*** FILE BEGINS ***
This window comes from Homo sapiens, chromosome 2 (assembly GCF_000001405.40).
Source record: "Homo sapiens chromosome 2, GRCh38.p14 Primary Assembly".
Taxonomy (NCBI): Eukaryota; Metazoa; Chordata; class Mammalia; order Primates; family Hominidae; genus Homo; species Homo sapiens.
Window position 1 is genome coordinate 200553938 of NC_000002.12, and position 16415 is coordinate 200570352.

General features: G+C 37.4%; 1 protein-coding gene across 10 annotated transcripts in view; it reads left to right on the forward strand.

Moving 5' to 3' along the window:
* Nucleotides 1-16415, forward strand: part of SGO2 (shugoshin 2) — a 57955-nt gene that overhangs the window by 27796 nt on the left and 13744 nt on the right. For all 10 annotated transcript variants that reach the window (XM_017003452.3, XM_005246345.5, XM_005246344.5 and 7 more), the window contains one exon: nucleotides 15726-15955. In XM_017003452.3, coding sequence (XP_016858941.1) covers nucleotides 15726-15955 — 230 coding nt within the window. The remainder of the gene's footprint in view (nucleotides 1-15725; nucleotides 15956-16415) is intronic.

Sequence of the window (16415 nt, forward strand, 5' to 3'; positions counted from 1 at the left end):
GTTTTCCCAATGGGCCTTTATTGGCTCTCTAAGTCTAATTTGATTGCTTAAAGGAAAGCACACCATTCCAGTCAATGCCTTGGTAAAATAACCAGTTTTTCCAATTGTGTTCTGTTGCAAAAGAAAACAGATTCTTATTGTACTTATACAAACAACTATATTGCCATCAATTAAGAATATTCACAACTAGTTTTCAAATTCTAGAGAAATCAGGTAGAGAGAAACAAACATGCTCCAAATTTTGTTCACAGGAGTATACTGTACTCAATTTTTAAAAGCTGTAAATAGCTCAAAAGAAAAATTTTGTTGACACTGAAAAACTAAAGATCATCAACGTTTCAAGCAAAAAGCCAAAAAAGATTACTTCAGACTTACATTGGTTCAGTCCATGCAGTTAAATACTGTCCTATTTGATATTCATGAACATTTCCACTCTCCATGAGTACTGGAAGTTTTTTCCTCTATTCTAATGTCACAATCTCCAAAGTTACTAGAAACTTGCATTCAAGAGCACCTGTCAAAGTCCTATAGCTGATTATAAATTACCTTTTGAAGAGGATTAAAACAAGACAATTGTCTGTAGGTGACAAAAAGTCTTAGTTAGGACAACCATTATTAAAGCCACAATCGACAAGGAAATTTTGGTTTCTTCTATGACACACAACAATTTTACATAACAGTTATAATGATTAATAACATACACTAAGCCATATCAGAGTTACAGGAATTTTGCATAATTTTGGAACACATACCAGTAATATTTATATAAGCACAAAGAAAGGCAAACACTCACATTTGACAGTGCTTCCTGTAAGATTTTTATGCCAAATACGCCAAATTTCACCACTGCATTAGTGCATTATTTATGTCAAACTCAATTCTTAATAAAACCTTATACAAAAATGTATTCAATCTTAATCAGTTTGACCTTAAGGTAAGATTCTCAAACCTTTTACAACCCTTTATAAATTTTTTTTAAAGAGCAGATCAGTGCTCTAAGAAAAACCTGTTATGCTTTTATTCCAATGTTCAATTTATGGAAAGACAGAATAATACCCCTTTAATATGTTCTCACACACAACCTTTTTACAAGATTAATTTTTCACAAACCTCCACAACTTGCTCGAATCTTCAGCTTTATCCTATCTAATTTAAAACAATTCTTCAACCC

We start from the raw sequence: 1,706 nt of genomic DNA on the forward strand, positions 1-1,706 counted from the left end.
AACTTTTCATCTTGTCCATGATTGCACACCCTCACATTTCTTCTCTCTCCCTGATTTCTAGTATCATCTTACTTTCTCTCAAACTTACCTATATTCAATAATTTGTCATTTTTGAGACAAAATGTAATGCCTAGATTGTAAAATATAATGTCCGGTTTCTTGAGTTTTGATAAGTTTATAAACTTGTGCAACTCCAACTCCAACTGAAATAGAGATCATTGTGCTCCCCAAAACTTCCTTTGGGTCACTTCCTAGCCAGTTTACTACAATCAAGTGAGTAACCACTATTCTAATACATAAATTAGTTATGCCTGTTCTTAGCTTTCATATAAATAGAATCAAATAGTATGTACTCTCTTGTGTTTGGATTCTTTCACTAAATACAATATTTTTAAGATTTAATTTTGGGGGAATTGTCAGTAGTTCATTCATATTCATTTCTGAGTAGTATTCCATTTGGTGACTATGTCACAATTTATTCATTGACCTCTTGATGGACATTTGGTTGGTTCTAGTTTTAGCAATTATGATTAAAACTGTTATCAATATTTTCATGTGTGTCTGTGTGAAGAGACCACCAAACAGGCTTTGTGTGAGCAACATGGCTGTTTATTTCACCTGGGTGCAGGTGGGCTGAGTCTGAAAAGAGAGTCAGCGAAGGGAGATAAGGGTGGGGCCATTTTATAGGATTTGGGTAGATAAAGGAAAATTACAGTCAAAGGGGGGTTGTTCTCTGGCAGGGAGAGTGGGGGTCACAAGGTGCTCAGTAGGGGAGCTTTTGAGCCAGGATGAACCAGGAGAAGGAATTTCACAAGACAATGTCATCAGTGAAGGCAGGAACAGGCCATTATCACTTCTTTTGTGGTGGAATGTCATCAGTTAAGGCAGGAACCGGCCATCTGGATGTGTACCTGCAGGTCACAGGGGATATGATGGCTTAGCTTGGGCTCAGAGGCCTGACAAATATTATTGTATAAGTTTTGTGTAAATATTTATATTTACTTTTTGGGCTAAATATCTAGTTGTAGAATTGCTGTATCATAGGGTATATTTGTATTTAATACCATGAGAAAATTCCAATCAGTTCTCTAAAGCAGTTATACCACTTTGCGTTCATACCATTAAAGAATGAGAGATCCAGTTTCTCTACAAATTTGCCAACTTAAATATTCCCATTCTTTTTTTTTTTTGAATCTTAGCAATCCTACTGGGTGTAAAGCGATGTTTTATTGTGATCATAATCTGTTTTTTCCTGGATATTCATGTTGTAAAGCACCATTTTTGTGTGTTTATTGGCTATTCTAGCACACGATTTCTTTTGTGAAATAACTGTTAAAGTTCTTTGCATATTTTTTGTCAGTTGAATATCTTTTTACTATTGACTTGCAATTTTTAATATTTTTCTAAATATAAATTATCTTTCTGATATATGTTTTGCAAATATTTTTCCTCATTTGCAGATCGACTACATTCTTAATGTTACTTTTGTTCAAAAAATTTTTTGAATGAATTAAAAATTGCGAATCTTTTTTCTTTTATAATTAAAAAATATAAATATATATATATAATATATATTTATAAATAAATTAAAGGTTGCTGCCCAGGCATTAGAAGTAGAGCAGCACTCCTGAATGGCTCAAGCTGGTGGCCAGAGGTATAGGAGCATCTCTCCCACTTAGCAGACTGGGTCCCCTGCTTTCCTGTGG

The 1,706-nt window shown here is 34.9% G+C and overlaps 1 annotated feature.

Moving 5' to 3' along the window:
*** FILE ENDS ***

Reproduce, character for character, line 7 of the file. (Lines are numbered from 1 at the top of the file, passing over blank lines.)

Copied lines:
* Nucleotides 1-16415, forward strand: part of SGO2 (shugoshin 2) — a 57955-nt gene that overhangs the window by 27796 nt on the left and 13744 nt on the right. For all 10 annotated transcript variants that reach the window (XM_017003452.3, XM_005246345.5, XM_005246344.5 and 7 more), the window contains one exon: nucleotides 15726-15955. In XM_017003452.3, coding sequence (XP_016858941.1) covers nucleotides 15726-15955 — 230 coding nt within the window. The remainder of the gene's footprint in view (nucleotides 1-15725; nucleotides 15956-16415) is intronic.